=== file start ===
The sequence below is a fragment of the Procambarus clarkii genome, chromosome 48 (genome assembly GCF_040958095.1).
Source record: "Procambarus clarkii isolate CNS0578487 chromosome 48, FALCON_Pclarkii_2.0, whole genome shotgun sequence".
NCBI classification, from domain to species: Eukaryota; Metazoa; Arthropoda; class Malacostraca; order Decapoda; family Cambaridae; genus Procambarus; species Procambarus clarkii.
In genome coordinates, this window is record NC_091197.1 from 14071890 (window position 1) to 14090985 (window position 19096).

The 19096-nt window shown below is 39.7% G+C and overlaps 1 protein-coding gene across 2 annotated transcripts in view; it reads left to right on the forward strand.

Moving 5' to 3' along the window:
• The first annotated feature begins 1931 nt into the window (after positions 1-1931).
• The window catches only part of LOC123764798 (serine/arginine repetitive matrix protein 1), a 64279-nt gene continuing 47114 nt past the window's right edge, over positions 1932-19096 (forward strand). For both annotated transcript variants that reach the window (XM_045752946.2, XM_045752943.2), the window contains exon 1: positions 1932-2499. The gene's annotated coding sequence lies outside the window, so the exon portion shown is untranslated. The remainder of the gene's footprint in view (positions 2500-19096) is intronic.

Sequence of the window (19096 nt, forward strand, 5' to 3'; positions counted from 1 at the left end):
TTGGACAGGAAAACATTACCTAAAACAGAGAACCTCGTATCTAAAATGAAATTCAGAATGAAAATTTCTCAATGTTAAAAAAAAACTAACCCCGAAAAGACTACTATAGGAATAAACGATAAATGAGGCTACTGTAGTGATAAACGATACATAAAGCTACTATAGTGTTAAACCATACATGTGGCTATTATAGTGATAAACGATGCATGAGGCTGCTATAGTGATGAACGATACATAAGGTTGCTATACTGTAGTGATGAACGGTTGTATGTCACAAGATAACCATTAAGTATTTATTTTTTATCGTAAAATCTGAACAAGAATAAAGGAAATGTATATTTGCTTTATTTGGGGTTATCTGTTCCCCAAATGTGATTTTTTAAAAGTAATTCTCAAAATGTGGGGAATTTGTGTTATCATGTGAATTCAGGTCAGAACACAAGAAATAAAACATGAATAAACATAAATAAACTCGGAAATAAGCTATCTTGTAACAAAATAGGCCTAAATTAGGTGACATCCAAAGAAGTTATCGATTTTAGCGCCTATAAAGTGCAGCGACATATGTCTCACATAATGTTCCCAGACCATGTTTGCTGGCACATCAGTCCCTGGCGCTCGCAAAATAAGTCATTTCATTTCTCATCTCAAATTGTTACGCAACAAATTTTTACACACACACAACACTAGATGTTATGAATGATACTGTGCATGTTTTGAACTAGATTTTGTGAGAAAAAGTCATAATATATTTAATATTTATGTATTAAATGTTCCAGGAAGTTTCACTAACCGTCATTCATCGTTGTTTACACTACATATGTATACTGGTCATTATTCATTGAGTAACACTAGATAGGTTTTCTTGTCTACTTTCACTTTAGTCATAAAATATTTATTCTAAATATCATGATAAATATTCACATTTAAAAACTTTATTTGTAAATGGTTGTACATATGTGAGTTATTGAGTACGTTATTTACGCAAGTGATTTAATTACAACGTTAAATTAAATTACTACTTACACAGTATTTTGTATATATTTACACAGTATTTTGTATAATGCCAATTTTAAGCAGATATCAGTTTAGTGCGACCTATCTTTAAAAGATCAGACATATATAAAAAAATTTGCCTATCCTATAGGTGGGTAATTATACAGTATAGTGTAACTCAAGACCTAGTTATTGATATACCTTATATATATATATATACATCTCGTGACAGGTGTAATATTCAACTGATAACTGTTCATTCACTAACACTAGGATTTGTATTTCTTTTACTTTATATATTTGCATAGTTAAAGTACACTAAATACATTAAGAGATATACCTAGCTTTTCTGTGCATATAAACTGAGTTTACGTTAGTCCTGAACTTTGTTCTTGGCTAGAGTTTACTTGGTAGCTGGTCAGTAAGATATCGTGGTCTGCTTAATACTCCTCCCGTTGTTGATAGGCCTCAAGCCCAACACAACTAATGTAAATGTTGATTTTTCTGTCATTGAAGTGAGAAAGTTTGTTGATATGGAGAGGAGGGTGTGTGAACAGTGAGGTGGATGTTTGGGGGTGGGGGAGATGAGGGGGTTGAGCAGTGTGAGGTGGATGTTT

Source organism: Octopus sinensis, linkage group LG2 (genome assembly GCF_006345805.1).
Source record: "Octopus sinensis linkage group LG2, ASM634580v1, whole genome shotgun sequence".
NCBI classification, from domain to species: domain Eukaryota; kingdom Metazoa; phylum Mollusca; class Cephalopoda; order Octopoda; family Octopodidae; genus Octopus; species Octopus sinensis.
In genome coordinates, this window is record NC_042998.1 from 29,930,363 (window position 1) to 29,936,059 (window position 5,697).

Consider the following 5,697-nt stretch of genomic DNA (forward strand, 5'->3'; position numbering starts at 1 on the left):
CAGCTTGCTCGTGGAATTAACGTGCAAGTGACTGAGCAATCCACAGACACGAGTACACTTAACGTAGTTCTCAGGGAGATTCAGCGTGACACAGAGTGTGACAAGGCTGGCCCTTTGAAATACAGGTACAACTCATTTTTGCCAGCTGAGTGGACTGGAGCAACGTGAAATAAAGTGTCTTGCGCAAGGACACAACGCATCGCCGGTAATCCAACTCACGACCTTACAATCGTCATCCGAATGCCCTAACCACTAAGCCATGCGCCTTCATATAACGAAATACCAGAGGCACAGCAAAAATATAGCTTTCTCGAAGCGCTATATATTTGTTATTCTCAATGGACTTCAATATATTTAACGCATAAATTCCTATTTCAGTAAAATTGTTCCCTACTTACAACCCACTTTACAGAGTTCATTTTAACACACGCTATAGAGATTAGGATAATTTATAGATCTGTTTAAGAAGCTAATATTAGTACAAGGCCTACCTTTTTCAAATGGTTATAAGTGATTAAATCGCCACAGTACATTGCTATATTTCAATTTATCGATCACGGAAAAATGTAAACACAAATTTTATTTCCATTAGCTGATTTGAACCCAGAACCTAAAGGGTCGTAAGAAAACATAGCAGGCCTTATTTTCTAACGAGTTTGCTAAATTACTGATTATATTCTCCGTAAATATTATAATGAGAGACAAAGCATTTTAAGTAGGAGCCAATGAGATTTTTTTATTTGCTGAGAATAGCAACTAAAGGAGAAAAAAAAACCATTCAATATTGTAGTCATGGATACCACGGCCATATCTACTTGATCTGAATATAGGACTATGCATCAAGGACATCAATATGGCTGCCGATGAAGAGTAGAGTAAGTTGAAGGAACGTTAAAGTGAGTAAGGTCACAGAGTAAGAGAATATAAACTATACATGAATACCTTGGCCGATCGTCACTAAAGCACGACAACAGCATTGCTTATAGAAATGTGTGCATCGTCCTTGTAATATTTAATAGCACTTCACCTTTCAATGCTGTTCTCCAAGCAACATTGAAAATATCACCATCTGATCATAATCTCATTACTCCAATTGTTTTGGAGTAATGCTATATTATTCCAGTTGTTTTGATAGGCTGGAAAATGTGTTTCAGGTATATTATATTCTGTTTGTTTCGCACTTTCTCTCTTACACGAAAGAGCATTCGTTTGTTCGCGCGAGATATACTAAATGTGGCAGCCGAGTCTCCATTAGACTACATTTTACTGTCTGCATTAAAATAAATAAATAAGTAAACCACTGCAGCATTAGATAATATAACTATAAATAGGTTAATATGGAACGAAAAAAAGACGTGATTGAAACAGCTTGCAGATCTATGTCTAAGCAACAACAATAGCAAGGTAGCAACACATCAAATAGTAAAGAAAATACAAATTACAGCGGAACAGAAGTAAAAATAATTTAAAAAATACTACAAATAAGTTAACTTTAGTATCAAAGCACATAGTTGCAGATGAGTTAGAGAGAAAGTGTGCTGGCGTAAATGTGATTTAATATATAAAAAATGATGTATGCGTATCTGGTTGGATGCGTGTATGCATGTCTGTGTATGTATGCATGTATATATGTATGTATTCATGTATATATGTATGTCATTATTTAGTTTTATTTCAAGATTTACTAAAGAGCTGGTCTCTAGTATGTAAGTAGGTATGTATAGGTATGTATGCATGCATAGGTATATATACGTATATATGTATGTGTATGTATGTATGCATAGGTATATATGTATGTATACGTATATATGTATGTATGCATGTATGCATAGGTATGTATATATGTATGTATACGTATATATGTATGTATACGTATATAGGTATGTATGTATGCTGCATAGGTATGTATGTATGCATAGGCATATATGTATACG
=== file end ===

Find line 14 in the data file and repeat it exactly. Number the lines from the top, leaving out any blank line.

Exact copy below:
In genome coordinates, this window is record NC_042998.1 from 29,930,363 (window position 1) to 29,936,059 (window position 5,697).